But I think the biggest kicker is, Mormon’s believe in family. It is one of their best promises. They teach that families can be “together forever”. This is one of the hardest things I struggled with. Growing up I was taught that family is important. I spent a lot of time with cousins, aunts & uncles, and my LDS grandparents. We celebrated every event and occasion. I am grateful for those memories and the traditions that came along with those experiences. I have tried to carry on the importance of family with my own children. When my kids were little it was important to me that they were able to spend time with their grandparents and family on both sides. My side of the family continues the tradition of finding a reason to celebrate anything and everything. But the idea of a “forever family” is a facade. In my parents home hangs a picture of the local temple and surrounding the temple are family pictures of all of my siblings. There is an empty picture frame on the wall for my family. That is by my choice. When my sister asked me for a family picture, she didn’t tell me what it was for. When I saw what she wanted my picture for I told her I wasn’t comfortable with that because it was portraying a picture that wasn’t real. So, the picture fame still sits on the wall, empty. I feel like this is very representative of my relationship with my family and the LDS church.
Because Brain and I have walked away from the LDS church, and we have raised our children up as Christians, there is a disconnect with my family. It took many years before I was comfortable to even talk about that I believed something different, and when they would ask me about it, I would get upset and defensive. I believe that’s because I was still a new Christian and didn’t know how to express or defend my beliefs. My kids have always enjoyed spending time with their cousins and have never felt “less than” around them and I appreciate that. But it’s a struggle for me to spend time with my family. We can’t have a conversation about God. I see them struggle with things and my heart breaks because I know if they would just accept the gift of grace. as it is with no strings attached, it would be life changing. And yet, I continue to watch them struggle and hurt.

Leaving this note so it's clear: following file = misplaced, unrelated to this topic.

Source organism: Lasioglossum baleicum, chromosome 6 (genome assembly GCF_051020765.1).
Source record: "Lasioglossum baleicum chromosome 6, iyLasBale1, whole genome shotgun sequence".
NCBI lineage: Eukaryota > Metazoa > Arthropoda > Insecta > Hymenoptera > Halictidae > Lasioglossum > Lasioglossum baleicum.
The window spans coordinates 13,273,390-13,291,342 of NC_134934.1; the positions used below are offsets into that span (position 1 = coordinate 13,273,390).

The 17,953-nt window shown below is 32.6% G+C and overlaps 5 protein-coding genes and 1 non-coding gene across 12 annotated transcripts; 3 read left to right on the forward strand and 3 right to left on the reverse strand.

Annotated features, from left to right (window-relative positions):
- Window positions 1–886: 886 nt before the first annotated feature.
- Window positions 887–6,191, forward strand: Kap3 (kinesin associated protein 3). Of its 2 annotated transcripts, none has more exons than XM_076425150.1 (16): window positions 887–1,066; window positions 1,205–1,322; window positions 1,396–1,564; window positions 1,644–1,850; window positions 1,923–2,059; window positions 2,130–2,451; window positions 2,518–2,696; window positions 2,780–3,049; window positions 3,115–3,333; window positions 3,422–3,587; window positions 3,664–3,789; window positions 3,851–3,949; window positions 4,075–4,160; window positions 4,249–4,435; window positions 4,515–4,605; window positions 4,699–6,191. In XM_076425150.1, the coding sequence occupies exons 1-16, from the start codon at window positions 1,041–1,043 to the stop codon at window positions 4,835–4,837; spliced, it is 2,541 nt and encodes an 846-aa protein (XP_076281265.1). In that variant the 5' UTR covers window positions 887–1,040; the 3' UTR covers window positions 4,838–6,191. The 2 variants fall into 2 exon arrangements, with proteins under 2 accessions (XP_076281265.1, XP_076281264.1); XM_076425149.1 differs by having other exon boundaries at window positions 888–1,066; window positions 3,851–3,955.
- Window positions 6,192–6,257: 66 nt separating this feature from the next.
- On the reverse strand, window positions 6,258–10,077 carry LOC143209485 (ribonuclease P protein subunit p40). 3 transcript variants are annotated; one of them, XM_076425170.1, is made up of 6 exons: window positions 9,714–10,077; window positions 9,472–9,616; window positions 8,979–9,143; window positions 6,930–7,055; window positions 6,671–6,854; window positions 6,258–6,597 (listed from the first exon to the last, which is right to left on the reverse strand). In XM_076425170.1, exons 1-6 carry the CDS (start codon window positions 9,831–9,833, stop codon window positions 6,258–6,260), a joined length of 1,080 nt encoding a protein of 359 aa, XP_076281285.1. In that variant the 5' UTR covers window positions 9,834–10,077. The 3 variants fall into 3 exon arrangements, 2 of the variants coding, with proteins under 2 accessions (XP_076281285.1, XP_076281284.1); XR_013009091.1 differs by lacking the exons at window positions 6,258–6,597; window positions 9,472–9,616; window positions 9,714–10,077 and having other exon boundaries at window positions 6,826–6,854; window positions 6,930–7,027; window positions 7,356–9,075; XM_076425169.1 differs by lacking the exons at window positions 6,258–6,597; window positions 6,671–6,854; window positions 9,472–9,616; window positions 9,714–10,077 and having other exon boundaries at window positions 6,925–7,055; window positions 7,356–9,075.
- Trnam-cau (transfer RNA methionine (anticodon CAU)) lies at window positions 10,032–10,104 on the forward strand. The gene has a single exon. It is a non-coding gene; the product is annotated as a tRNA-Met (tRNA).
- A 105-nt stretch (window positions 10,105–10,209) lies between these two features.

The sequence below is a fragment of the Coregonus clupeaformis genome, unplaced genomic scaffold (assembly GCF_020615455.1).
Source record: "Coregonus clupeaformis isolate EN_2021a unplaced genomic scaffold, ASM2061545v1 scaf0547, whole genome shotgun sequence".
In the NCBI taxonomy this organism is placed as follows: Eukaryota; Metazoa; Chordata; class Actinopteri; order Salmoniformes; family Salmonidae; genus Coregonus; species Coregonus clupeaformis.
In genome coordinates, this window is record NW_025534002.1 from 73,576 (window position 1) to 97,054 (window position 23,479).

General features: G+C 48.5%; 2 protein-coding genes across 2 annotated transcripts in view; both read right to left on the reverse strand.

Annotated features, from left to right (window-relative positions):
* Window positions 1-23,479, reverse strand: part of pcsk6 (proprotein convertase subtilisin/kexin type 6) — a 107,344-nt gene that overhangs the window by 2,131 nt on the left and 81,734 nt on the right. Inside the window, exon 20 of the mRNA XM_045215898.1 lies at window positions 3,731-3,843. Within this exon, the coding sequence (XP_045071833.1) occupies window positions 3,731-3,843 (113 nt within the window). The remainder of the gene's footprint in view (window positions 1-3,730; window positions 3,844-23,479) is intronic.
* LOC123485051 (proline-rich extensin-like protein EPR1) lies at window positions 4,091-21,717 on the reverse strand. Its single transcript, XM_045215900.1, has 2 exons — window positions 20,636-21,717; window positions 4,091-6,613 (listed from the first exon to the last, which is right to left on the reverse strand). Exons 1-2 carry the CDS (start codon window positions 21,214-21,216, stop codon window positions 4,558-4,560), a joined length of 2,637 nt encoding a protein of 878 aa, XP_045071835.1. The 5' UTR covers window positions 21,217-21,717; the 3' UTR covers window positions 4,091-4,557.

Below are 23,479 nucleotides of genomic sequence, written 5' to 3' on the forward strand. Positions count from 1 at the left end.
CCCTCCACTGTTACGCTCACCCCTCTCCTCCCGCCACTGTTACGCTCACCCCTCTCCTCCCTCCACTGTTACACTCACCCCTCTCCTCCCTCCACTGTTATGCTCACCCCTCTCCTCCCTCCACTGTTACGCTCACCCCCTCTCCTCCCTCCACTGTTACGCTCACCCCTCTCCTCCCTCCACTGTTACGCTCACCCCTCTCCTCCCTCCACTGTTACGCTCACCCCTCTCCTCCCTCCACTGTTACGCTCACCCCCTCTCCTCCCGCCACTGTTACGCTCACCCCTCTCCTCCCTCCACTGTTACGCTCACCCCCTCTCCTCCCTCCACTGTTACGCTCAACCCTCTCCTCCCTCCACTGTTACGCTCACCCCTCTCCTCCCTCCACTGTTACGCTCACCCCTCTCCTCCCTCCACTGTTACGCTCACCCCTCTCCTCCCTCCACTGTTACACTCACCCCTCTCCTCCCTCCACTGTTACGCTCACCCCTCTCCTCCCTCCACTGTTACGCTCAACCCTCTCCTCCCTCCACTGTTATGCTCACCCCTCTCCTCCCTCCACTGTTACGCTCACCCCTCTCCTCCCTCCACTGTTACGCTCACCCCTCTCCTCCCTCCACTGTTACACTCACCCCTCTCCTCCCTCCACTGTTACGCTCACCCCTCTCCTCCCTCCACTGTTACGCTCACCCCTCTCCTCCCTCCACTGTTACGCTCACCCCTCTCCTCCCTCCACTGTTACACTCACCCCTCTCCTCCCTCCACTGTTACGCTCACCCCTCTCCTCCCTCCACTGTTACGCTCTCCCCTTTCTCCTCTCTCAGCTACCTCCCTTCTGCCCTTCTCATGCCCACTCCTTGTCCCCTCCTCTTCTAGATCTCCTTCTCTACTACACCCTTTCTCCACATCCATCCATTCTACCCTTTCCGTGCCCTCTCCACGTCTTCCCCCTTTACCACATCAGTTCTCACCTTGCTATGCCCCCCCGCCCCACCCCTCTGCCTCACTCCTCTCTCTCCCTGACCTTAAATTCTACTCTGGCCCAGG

I have lost a lot over the years because I walked away from the core belief system of my childhood. But I have gained so much more. Back when I was a new Christian and I struggled watching families worship together, God told me I would have a family that worships with me. I have seen that. I have an amazing husband and 4 amazing kids who know and believe in God and know the true message of the Gospel of Christ. They don’t live a life where they believe they have to do enough or be good enough for me or for God. They understand they are already there. The biggest thing I have gained is GRACE, I have done so many things wrong in my life. I continue to have days when I struggle, or am not the person God wants me to be. But at the end of the day, when I talk with my Creator, with God, My Father, I know that I am already forgiven. I don’t have to do anything, except try again tomorrow. The gift of grace has lead to so many other things, joy, peace, and contentment. I have a church family that I wouldn’t be able to survive without. It is a true blessing to call them family. I have a marriage that has been healed and restored. And I have me. The true, raw, 100% version of me that God created. I don’t have to pretend. I don’t have to put on a mask or be fake. I get to be real. And I know no matter what God loves me and accepts me just the way He created me.
Why do people stay in Mormonism even when they don’t believe it? They stay because they want to belong, and they don’t, the Mormon church does a great job at making you feel like you can’t belong with out them. Recently, one of the leaders of the LDS asked, “If you leave the church where will you go?” The answer is simple. Jesus!! Jesus offers everything you need and He is enough. You don’t have to believe the lie that no one will accept you, you won’t be happy, or that there isn’t a God.